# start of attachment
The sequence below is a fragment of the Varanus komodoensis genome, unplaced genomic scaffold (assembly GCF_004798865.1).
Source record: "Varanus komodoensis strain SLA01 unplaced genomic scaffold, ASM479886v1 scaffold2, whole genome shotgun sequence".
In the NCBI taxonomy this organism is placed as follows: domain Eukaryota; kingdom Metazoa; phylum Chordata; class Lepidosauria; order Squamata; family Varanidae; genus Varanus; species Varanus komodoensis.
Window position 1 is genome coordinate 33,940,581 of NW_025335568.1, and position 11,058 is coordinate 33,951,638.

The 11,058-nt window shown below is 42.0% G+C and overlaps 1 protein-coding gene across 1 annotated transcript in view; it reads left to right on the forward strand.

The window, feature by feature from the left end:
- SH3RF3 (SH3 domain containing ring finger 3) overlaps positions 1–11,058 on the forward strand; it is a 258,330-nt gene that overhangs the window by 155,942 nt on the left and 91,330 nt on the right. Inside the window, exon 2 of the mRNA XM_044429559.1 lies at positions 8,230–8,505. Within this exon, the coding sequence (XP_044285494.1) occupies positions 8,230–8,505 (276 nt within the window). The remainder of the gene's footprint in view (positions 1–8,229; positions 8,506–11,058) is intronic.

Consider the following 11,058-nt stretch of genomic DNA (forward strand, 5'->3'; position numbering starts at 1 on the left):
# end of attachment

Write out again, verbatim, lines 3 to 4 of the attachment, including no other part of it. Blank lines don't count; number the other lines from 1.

In the NCBI taxonomy this organism is placed as follows: domain Eukaryota; kingdom Metazoa; phylum Chordata; class Lepidosauria; order Squamata; family Varanidae; genus Varanus; species Varanus komodoensis.
Window position 1 is genome coordinate 33,940,581 of NW_025335568.1, and position 11,058 is coordinate 33,951,638.